Wade: I have actually grown up in a military atmosphere. My dad and my grandfather were in the army. I watch CNN constantly... I see everything thatís happening around the world. You need to have some sort of ...compassion for whateverís happening out there. People are losing their lives, not just Americans - Iím talking about people around the world! The song "Stealing Grace" is simply what itís about. People are giving their lives because their land is being stolen over there. Itís so political.

Even the title track "Leash Law"...I think that there must be someone that polices the political leaders. There has to be something, cause things are so crazy right now. Thereís have to be a Leash thatís put on their heads, there has to be some sort of control! Itís so terrible right now. I want to go to Greece really soon, and with the things that are happening, I donít know if I really want to go.

Being a huge Judas Priest fan, I couldnít fail to detect their huge influence in your music, especially in songs like "Dogface", "Martial Law" and "Hellhole".

Wade: I love Rob Halford, heís the best. I donít think that thereís anybody out there whoís better. I love Ripper, I love Nevermore, I love Bruce Dickinson, Ian Gillan. I think that that form of flattery is your interpretation of what you think is good. I grew up listening to this style of music all my life.

These bands built the foundations of the music that we love and listen to!

Wade: Thatís absolutely true! I think that there should be a rule that every kid that picks up the guitar should have to listen to "Sad Wings of Destiny" (the second and also excellent Judas Priest album), or something older. The kids these days have no schooling. Thatís where all this new crap is coming from.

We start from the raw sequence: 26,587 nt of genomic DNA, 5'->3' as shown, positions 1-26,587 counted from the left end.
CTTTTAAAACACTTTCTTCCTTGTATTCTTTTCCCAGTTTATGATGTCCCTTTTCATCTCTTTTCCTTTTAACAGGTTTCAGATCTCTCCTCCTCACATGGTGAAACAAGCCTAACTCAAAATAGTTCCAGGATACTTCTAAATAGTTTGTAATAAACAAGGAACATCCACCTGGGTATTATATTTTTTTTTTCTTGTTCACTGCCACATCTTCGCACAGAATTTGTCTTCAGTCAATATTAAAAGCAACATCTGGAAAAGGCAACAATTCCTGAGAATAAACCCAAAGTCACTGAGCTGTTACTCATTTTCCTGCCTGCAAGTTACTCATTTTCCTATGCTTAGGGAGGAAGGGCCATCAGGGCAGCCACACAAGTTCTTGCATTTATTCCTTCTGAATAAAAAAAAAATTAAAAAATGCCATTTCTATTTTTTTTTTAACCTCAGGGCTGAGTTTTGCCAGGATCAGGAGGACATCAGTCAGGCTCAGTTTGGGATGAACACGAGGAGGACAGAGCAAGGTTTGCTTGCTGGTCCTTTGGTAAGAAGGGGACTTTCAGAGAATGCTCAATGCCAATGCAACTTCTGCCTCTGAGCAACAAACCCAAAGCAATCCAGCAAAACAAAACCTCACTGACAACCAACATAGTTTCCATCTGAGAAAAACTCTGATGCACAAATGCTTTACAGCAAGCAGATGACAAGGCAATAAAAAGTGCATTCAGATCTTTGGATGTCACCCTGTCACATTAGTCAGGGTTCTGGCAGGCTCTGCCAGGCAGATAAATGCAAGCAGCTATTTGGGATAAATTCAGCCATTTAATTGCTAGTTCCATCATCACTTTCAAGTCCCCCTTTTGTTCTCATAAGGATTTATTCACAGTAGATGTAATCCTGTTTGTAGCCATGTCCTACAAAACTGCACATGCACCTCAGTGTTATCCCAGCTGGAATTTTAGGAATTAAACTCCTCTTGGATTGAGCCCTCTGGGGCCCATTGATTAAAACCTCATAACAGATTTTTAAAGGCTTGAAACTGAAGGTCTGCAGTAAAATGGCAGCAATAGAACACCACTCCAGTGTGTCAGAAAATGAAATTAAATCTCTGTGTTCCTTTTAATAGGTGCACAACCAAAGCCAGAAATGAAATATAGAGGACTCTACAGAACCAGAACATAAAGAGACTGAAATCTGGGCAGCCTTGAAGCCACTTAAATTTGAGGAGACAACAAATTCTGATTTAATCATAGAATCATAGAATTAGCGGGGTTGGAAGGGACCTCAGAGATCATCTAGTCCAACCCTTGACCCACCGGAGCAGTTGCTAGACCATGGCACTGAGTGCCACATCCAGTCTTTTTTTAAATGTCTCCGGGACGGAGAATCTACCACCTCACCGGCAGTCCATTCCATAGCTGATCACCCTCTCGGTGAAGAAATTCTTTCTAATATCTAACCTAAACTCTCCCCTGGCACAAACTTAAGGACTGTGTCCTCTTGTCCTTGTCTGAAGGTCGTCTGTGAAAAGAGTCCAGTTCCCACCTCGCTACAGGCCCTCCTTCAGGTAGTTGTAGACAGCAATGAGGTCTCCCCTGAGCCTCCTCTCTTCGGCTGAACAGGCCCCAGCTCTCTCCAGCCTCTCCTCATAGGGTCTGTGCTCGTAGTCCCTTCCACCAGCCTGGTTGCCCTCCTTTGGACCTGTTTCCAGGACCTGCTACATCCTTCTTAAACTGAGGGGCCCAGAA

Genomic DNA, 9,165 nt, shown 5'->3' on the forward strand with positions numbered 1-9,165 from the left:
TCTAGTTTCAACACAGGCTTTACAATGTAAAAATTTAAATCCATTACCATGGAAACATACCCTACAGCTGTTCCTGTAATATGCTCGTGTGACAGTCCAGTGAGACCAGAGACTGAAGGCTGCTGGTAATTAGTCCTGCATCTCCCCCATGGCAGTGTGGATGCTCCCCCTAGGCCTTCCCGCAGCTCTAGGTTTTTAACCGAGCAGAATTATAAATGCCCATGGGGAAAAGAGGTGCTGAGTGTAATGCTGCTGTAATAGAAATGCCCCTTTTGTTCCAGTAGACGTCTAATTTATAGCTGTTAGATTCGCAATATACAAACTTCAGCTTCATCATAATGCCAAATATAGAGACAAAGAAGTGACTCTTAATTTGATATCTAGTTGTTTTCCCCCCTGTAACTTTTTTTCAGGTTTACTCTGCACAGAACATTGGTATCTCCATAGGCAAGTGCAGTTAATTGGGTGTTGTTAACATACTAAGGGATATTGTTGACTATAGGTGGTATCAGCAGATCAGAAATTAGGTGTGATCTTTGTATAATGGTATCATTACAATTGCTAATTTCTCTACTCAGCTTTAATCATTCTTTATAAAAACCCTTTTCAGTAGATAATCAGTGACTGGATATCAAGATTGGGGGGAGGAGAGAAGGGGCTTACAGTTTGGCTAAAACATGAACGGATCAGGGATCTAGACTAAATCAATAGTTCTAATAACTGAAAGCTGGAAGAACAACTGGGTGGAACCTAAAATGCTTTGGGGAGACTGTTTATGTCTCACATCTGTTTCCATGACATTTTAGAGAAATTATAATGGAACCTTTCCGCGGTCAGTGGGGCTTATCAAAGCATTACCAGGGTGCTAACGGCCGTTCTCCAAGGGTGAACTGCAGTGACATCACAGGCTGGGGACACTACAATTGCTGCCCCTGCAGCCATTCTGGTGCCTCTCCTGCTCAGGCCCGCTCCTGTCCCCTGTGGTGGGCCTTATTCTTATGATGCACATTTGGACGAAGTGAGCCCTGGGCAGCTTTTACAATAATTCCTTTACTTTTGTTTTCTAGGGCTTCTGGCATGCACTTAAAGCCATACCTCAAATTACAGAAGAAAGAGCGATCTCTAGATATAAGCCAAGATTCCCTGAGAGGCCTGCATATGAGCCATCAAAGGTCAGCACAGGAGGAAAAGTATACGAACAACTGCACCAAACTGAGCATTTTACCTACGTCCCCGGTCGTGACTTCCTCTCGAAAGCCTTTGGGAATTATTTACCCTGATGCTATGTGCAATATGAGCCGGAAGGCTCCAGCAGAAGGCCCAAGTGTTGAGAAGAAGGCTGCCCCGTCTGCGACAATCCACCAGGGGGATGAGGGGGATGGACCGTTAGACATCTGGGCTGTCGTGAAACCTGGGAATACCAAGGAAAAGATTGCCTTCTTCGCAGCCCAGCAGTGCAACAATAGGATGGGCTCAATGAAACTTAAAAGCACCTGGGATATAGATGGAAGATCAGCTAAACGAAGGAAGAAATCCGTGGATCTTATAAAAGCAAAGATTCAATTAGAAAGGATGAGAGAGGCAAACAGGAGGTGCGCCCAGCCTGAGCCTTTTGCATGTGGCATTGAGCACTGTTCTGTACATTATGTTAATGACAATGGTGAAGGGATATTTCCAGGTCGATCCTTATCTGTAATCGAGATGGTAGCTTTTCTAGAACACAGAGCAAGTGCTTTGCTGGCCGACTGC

Donít get me wrong, I want music to push itself and itís boundaries, but thereís a few certain bands out there that keep on re-creating themselves, something like a safety net. I donít agree with that! If youíre going to do music, you need to do it to the point where you want to change. You have to try different steps...thatís what being in a band is all about. When the point comes that you stop having fun in this business, then itís time to hang it up! Thatís where you really need to concentrate on: the reasons why you originally started to play music for. You love to get out there and perform in front of an audience and stuff.

Since we have started this conversation, how do you feel about Priest being re-united with Rob Halford as a vocalist?

Wade: I think that this is the best thing that could happen to Metal right now. I think that theyíre reuniting and the whole Metal scene is coming around again, which is always in the hands of the fans. Itís the fans that keep this music alive by buying the records.

And thatís probably the only style of music where the fans are so devoted.

Wade: I listen to a lot of different styles of music. Metal music, and heavier style aggressive music is what I choose to do. I listen to a huge range of different music. You cannot listen to one style of music, because youíll sit there for so long, youíll start growing old on yourself. Now, listen to a song line "Banion": Iím getting a bit older, Iím getting more mature. What I have going on my life right now, is more heartfelt. I see all the colours of the world through my eyes...itís very beautiful, and thank god that Iím mature enough to see that - my three children that I have, my family! This is the most exciting and beautiful time in my life.